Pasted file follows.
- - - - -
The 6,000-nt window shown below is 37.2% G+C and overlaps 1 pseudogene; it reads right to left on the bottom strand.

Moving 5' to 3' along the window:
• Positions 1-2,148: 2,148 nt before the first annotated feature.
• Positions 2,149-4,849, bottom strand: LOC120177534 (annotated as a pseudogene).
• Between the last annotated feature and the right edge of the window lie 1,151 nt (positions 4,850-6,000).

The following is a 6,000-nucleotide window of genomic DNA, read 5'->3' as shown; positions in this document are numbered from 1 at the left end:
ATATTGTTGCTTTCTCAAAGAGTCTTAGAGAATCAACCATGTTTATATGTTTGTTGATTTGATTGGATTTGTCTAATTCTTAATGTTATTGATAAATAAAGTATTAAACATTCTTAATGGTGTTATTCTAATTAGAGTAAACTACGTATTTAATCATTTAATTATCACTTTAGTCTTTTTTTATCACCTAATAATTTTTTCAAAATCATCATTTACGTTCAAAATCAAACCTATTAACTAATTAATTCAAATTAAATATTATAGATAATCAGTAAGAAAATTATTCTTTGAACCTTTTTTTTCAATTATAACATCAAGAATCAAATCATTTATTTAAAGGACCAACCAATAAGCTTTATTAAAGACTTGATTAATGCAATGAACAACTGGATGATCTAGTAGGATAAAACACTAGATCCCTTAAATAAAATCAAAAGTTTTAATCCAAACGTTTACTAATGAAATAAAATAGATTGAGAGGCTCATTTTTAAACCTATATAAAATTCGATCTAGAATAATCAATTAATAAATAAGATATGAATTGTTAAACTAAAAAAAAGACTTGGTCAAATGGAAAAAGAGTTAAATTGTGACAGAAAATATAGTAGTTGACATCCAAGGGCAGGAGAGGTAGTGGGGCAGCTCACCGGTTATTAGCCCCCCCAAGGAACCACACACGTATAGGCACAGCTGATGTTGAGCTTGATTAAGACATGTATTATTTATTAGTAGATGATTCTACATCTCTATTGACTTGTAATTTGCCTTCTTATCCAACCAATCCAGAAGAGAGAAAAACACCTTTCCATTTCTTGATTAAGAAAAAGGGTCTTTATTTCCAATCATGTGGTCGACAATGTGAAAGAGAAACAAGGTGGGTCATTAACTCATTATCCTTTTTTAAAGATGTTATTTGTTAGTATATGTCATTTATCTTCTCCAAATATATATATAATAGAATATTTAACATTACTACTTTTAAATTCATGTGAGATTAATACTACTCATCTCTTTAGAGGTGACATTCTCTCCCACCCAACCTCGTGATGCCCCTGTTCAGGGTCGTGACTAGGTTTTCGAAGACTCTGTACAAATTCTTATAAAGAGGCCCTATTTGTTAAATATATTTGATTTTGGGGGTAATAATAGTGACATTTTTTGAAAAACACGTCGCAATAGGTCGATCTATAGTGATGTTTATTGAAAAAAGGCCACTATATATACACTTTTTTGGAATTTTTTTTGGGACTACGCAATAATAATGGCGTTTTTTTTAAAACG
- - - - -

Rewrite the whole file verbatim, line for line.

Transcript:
The 6,000-nt window shown below is 37.2% G+C and overlaps 1 pseudogene; it reads right to left on the bottom strand.

Moving 5' to 3' along the window:
• Positions 1-2,148: 2,148 nt before the first annotated feature.
• Positions 2,149-4,849, bottom strand: LOC120177534 (annotated as a pseudogene).
• Between the last annotated feature and the right edge of the window lie 1,151 nt (positions 4,850-6,000).

The following is a 6,000-nucleotide window of genomic DNA, read 5'->3' as shown; positions in this document are numbered from 1 at the left end:
ATATTGTTGCTTTCTCAAAGAGTCTTAGAGAATCAACCATGTTTATATGTTTGTTGATTTGATTGGATTTGTCTAATTCTTAATGTTATTGATAAATAAAGTATTAAACATTCTTAATGGTGTTATTCTAATTAGAGTAAACTACGTATTTAATCATTTAATTATCACTTTAGTCTTTTTTTATCACCTAATAATTTTTTCAAAATCATCATTTACGTTCAAAATCAAACCTATTAACTAATTAATTCAAATTAAATATTATAGATAATCAGTAAGAAAATTATTCTTTGAACCTTTTTTTTCAATTATAACATCAAGAATCAAATCATTTATTTAAAGGACCAACCAATAAGCTTTATTAAAGACTTGATTAATGCAATGAACAACTGGATGATCTAGTAGGATAAAACACTAGATCCCTTAAATAAAATCAAAAGTTTTAATCCAAACGTTTACTAATGAAATAAAATAGATTGAGAGGCTCATTTTTAAACCTATATAAAATTCGATCTAGAATAATCAATTAATAAATAAGATATGAATTGTTAAACTAAAAAAAAGACTTGGTCAAATGGAAAAAGAGTTAAATTGTGACAGAAAATATAGTAGTTGACATCCAAGGGCAGGAGAGGTAGTGGGGCAGCTCACCGGTTATTAGCCCCCCCAAGGAACCACACACGTATAGGCACAGCTGATGTTGAGCTTGATTAAGACATGTATTATTTATTAGTAGATGATTCTACATCTCTATTGACTTGTAATTTGCCTTCTTATCCAACCAATCCAGAAGAGAGAAAAACACCTTTCCATTTCTTGATTAAGAAAAAGGGTCTTTATTTCCAATCATGTGGTCGACAATGTGAAAGAGAAACAAGGTGGGTCATTAACTCATTATCCTTTTTTAAAGATGTTATTTGTTAGTATATGTCATTTATCTTCTCCAAATATATATATAATAGAATATTTAACATTACTACTTTTAAATTCATGTGAGATTAATACTACTCATCTCTTTAGAGGTGACATTCTCTCCCACCCAACCTCGTGATGCCCCTGTTCAGGGTCGTGACTAGGTTTTCGAAGACTCTGTACAAATTCTTATAAAGAGGCCCTATTTGTTAAATATATTTGATTTTGGGGGTAATAATAGTGACATTTTTTGAAAAACACGTCGCAATAGGTCGATCTATAGTGATGTTTATTGAAAAAAGGCCACTATATATACACTTTTTTGGAATTTTTTTTGGGACTACGCAATAATAATGGCGTTTTTTTTAAAACG